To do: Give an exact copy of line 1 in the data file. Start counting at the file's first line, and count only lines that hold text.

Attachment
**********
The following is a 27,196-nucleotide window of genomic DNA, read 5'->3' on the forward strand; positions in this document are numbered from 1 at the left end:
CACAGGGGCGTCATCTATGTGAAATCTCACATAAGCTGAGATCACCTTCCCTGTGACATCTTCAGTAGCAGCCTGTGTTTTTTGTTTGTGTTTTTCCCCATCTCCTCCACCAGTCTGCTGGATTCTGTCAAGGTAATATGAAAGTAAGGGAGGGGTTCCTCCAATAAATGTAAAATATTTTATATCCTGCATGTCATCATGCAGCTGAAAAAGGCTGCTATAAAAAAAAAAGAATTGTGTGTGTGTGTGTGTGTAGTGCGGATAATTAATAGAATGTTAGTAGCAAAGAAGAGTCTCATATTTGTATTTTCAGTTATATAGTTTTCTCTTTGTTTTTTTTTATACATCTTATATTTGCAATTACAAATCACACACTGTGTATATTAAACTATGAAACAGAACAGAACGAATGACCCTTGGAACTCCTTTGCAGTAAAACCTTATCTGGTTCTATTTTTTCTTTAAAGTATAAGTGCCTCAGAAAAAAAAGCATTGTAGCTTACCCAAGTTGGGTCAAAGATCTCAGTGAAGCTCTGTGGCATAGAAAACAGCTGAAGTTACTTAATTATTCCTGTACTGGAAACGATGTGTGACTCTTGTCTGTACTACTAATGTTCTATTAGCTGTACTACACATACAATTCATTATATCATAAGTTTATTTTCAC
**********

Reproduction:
The following is a 27,196-nucleotide window of genomic DNA, read 5'->3' on the forward strand; positions in this document are numbered from 1 at the left end: